I would like to know how do you explain that in 2014 Johannis won with 54.5% while two years later PSD won with 45.5%. So, some (quite a lot) of the people who voted for Johannis in 2014 voted for PSD in 2016? Why did they do it? I find the two options incompatible. Or maybe, some (quite a lot) of those who voted for Johannis didn’t vote at all in 2016. Neither with the fresh new USR. Were they not concerned with the bad reputation of PSD? Don’t they care much about the possibility of a setback in the fight against corruption? Then why did they vote for Johannis in the first place?

    Unless I understand this bewildering incident of Romanian politics and society I consider wiser to try to suspend my judgements on Romania and watch the show of the Romanian politics in the same way I would watch… Kabuki. (But that’s me…)

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  2. Explicatii sunt mai multe. O sa enumar cateva, dar nu este o lista exhaustiva.

    * la prezidentiale era clar cine e “ala rau”, si deci invers, cine e ala “suportabil” (sa nu zic bun, pt ca eu de exemplu n-am fost fana lui Johannis, in primul tur am votat cu Monica Macovei. Dar intre Ponta si Iohannis nu incapea comparatia si/sau intrebare oare cu cine tin). Conversely, la parlamentare erau toti cam o apa si un pamant (mai putin bietul USR, care nici ala nu era perfect si mai ales nu stiu cat de cunoscut a fost de catre populatie). Am vazut o gramada zicand ca “o sa votez [la parlamentare] cand o sa am cu cine sa votez”. S-a si vazut de altfel ca prezenta a fost mai degraba scazuta. In plus, faptul ca in cei doi ani trecuti de la alegerea lui Iohannis multi s-au simtit dezamagiti de el nu a ajutat situatia deloc.

    * la prezidentiale mobilizarea s-a datorat (si) diasporei, care a iesit in numar mare sa-si voteze presedintele (ma rog, sa fie anti-Ponta, din ce-am constatat eu). Chestia e ca la prezidentiale votul meu “de afara” este echivalentul unui vot oarecare din tara, deci efortul merita facut la fel de mult atat in tara cat si in afara granitelor. La parlamentare insa, sa fim seriosi, diaspora are ceva gen 6 oameni in total (4 senatori si 2 deputati, sau invers), deci diaspora n-a mai avut de ce sa se mobilizeze (si prin extensie sa mobilizeze si din cei din tara) avand in vedere ca si daca mergeau trei diasporeni, si daca mergeau trei milioane, influenta asupra parlamentului (a.k.a rezultatul final) toti aia 6 oameni erau. Diaspora este cam anti-PSD de felul ei, iar lipsa ei explica o parte din diferenta de voturi pt Klaus in 2014 vs pt cineva non-PSD in 2016.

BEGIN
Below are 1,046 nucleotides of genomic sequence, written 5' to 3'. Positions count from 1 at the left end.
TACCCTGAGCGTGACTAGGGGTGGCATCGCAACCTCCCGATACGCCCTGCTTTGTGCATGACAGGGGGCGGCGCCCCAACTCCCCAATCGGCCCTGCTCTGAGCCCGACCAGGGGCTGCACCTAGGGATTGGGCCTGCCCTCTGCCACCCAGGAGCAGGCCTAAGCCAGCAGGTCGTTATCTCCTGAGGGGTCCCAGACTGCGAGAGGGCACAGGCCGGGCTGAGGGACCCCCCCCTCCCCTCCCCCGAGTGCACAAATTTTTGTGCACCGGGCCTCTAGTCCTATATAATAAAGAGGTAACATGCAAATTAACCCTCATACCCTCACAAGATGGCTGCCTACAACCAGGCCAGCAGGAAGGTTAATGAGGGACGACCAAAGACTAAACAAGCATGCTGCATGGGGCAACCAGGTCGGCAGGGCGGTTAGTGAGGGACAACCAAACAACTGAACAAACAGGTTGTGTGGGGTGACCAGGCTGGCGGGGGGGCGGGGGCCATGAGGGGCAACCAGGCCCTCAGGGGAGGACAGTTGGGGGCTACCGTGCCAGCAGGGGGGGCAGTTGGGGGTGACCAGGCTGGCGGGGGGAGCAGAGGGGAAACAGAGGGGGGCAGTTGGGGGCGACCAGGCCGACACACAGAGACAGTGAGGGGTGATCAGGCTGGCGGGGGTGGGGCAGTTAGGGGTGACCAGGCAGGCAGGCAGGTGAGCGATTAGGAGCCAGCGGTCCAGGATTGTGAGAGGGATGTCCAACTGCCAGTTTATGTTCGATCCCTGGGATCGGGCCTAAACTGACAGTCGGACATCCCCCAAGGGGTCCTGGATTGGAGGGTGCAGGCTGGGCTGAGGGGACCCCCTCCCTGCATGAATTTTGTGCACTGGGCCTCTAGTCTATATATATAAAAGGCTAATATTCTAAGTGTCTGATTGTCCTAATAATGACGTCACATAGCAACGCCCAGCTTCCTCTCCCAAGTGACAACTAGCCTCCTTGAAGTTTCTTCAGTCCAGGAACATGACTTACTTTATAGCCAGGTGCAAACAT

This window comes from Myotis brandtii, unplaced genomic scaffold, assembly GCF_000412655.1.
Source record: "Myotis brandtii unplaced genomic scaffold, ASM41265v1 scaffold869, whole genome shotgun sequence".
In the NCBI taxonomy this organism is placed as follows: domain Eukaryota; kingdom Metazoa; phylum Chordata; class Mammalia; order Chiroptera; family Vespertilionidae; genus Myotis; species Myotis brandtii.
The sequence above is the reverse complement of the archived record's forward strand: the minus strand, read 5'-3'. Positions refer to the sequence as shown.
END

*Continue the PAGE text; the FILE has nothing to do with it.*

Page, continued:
* mai sunt si motivatii financiare (“PSD a promis ca ne face si ne da”), plus doi ani in plus de spalare a creierelor cauzata de antena 3 si rtv (eu nu ma uit la TV dar am inteles ca bietul guvern tehnocrat a fost atacat saracul in toate felurile, si scos responsabil pt toate problemele intamplate vreodata; “uite cat de grea e viata cu tehnocratii, nu ca pe vremea lui Ponta, cand era lapte si miere”).

    Motive sigur mai sunt, dar mi se pare ca si cele cateva enumerate de mine explica situatia suficient.

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  3. The country is just ridden with ex-communists,secret service
    men,henchmen of former criminal regime. Those individuals just plundered
    the assets by graft,inside trading and sheer theft under the protection
    of Iliescu(an instigator to crimes against civilians)still president of
    PSD. The toxic results pervade all society simply because those
    individuals cannot thrive in another type of society than in a deeply
    rotten one. To take just one example Hexipharma(a pharmaceutical scam)
    is a company founded by former communists and now with secret service,
    officials as stakeholders.

    Little wonder that the turnover for the election was around 40% mening
    that one is senator with 10% of the vote. So much so for the
    representativity. A situation that is called pre-revolutionnary. Some
    kind of turmoil would only be natural. Remember Ceausescu’s end ?